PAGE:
Gean – Prunus avium (Rosaceae)

Gaelic: geanais

Common Names: Wild Cherry, Mazzard

Gean Leaves. Photo by Robyn Drinkwater

Gean Leaves

Gean is native to Europe, north west Africa and west Asia. In Britain it grows in deciduous woodland and is easily recognisable in the early summer, when large clusters of white flowers cover its branches. The bark, especially of young trees is smooth, and reddish-brown in colour, with grey lenticels. This combined with the flowers has made it an attractive plant, and so it is cultivated widely.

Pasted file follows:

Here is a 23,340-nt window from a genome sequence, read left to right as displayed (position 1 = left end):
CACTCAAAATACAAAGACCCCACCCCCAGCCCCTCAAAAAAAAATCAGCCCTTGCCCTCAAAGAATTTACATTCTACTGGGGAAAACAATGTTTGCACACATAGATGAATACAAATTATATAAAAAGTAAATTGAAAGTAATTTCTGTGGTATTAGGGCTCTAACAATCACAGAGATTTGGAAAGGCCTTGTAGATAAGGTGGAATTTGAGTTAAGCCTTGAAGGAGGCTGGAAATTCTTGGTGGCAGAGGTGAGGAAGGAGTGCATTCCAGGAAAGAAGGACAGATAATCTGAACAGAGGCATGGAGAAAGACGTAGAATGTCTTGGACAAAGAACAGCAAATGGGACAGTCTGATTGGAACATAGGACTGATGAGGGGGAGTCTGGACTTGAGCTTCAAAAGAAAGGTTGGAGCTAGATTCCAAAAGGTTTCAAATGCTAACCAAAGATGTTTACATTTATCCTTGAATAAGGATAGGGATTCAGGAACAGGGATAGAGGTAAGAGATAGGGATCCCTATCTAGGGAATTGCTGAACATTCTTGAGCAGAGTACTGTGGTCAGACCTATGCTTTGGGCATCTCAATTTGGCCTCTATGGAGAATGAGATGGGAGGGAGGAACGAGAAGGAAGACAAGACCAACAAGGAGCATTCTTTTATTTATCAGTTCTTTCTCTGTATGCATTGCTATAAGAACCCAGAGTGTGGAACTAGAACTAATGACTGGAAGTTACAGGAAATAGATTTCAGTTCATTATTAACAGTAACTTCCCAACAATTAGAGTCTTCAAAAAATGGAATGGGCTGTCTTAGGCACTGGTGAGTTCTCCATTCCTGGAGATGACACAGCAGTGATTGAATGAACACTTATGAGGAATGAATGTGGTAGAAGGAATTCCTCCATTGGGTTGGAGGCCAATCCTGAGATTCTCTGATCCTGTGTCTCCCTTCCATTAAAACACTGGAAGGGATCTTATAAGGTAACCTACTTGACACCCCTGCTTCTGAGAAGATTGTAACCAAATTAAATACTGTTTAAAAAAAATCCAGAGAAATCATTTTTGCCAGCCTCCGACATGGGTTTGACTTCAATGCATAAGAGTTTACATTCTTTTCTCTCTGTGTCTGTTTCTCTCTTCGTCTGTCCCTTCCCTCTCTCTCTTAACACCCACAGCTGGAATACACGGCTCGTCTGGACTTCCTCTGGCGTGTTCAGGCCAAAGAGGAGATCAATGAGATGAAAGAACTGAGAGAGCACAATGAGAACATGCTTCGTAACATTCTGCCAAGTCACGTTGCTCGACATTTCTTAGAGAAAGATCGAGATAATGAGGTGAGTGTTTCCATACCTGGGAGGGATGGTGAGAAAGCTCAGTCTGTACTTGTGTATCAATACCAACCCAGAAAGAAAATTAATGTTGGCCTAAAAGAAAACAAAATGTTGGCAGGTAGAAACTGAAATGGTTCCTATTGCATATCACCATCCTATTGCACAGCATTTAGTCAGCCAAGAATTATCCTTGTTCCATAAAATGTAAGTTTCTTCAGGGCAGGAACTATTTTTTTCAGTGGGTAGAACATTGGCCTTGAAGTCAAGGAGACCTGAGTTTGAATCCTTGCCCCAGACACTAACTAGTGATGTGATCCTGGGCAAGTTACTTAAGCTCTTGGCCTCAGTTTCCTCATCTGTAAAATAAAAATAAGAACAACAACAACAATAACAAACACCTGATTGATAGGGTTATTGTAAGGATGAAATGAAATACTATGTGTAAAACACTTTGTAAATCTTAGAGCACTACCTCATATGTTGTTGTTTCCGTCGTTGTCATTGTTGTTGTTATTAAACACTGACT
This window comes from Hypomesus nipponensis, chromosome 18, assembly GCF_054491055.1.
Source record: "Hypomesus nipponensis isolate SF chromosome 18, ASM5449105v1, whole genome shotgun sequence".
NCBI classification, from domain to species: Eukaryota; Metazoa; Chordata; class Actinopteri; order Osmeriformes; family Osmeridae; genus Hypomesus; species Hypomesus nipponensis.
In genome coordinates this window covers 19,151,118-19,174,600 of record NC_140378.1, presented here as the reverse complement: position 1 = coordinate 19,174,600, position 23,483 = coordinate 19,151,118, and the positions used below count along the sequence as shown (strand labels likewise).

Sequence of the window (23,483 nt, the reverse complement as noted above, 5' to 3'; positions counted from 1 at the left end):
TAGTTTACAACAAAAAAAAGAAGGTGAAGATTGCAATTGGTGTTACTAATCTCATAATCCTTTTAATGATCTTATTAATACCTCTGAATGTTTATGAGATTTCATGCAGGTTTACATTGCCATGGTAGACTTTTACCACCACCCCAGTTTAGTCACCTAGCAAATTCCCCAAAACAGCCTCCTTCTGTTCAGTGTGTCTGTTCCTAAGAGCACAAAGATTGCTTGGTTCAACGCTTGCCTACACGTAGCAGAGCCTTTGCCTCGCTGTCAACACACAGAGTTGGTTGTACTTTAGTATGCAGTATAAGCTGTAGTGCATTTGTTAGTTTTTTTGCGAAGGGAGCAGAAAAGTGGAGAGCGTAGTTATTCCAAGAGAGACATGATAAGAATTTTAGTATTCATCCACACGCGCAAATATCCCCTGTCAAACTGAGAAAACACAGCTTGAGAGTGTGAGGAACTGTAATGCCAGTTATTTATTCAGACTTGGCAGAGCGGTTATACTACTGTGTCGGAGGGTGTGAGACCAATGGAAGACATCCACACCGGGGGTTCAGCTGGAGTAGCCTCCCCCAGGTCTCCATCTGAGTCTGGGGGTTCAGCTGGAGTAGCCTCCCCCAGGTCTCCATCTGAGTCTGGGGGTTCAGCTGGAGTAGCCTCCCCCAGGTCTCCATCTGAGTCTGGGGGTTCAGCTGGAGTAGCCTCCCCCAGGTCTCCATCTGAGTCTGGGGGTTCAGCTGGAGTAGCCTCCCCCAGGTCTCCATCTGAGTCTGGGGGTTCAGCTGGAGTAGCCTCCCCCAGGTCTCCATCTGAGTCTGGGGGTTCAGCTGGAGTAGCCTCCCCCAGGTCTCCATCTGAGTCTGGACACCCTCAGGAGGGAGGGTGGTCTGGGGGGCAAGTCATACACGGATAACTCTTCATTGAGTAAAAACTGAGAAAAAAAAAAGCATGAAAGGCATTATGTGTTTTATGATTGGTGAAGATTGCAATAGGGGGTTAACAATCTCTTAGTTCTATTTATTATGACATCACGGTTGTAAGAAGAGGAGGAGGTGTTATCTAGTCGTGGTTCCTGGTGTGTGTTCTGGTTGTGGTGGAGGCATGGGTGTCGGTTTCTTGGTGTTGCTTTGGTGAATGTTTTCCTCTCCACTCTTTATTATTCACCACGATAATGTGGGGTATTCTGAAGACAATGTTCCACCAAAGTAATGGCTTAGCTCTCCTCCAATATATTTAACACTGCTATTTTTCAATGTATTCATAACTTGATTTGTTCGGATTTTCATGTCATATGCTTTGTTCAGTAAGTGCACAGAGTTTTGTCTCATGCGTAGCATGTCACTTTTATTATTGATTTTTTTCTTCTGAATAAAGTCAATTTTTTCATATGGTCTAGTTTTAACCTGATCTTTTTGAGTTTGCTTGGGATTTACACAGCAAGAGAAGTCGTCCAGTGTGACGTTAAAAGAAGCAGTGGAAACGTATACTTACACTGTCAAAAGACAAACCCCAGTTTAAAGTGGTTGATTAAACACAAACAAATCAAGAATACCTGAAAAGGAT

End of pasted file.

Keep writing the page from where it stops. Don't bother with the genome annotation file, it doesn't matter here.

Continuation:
The wood is reddish brown in colour and is very attractive for furniture, musical instruments and for turning. The fruits can be eaten and were used to flavour alchoholc drinks including brandy and whisky. Gean is one of the parents of most cultivated cherries in Europe.